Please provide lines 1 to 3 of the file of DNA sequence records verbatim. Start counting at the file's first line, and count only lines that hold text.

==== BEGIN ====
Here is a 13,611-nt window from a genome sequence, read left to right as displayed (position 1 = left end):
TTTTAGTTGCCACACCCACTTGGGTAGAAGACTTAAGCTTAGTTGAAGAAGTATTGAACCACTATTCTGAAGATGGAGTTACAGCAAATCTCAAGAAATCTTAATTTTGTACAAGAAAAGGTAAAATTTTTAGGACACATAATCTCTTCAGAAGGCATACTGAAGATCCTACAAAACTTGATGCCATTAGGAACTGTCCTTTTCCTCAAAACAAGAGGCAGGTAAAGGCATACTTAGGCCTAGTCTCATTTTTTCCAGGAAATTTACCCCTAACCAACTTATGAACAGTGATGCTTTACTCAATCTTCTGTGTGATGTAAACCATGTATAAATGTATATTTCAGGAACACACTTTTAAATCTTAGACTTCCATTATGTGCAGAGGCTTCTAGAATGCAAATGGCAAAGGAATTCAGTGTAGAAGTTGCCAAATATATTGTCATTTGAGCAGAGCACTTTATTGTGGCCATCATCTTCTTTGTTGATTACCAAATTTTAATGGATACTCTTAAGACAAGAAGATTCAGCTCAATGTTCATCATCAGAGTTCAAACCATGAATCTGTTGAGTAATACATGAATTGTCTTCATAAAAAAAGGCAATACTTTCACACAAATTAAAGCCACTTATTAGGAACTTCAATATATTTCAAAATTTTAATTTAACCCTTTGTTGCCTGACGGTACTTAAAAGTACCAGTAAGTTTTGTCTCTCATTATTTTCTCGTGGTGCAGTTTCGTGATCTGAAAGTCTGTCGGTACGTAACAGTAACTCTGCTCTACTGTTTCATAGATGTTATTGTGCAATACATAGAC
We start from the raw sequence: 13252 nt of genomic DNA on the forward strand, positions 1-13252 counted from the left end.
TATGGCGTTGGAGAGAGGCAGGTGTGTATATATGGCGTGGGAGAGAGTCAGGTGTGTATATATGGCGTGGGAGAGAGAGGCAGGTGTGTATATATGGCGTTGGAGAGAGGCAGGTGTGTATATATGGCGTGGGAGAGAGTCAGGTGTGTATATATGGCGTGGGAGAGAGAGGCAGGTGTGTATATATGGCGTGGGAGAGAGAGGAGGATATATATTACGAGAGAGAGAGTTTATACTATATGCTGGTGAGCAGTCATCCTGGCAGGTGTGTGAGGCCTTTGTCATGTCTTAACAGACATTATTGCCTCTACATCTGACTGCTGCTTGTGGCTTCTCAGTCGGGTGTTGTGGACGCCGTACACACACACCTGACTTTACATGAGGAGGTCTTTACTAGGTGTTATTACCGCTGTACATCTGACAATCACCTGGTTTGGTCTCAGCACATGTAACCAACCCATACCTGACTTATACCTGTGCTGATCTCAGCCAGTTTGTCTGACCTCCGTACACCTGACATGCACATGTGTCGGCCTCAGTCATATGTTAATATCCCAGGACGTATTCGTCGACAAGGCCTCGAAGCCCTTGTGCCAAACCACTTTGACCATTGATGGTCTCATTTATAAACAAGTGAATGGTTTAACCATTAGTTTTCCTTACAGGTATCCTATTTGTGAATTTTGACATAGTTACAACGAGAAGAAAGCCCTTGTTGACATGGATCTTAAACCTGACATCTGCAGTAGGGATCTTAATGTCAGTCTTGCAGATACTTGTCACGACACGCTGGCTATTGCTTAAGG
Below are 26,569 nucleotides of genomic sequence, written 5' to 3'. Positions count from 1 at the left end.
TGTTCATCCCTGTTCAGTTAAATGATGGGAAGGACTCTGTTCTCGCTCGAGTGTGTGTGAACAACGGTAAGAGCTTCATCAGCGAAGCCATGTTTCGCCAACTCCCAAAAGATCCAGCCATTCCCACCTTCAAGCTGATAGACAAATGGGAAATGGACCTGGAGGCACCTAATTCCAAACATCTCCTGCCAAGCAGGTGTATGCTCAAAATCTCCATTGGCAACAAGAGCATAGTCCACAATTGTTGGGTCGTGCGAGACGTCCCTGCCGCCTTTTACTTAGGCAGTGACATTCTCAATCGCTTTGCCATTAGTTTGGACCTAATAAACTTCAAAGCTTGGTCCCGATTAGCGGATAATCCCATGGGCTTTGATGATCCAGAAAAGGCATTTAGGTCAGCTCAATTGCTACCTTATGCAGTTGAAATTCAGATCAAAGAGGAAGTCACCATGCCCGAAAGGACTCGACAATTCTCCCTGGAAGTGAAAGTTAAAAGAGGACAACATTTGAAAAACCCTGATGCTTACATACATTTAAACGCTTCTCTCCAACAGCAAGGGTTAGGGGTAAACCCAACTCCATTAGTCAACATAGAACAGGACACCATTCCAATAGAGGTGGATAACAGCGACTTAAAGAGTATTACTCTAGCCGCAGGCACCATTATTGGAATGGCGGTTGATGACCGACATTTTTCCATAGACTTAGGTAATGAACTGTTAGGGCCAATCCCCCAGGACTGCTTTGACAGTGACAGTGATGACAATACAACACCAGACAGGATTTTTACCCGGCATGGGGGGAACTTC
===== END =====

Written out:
Here is a 13,611-nt window from a genome sequence, read left to right as displayed (position 1 = left end):
TTTTAGTTGCCACACCCACTTGGGTAGAAGACTTAAGCTTAGTTGAAGAAGTATTGAACCACTATTCTGAAGATGGAGTTACAGCAAATCTCAAGAAATCTTAATTTTGTACAAGAAAAGGTAAAATTTTTAGGACACATAATCTCTTCAGAAGGCATACTGAAGATCCTACAAAACTTGATGCCATTAGGAACTGTCCTTTTCCTCAAAACAAGAGGCAGGTAAAGGCATACTTAGGCCTAGTCTCATTTTTTCCAGGAAATTTACCCCTAACCAACTTATGAACAGTGATGCTTTACTCAATCTTCTGTGTGATGTAAACCATGTATAAATGTATATTTCAGGAACACACTTTTAAATCTTAGACTTCCATTATGTGCAGAGGCTTCTAGAATGCAAATGGCAAAGGAATTCAGTGTAGAAGTTGCCAAATATATTGTCATTTGAGCAGAGCACTTTATTGTGGCCATCATCTTCTTTGTTGATTACCAAATTTTAATGGATACTCTTAAGACAAGAAGATTCAGCTCAATGTTCATCATCAGAGTTCAAACCATGAATCTGTTGAGTAATACATGAATTGTCTTCATAAAAAAAGGCAATACTTTCACACAAATTAAAGCCACTTATTAGGAACTTCAATATATTTCAAAATTTTAATTTAACCCTTTGTTGCCTGACGGTACTTAAAAGTACCAGTAAGTTTTGTCTCTCATTATTTTCTCGTGGTGCAGTTTCGTGATCTGAAAGTCTGTCGGTACGTAACAGTAACTCTGCTCTACTGTTTCATAGATGTTATTGTGCAATACATAGAC
We start from the raw sequence: 13252 nt of genomic DNA on the forward strand, positions 1-13252 counted from the left end.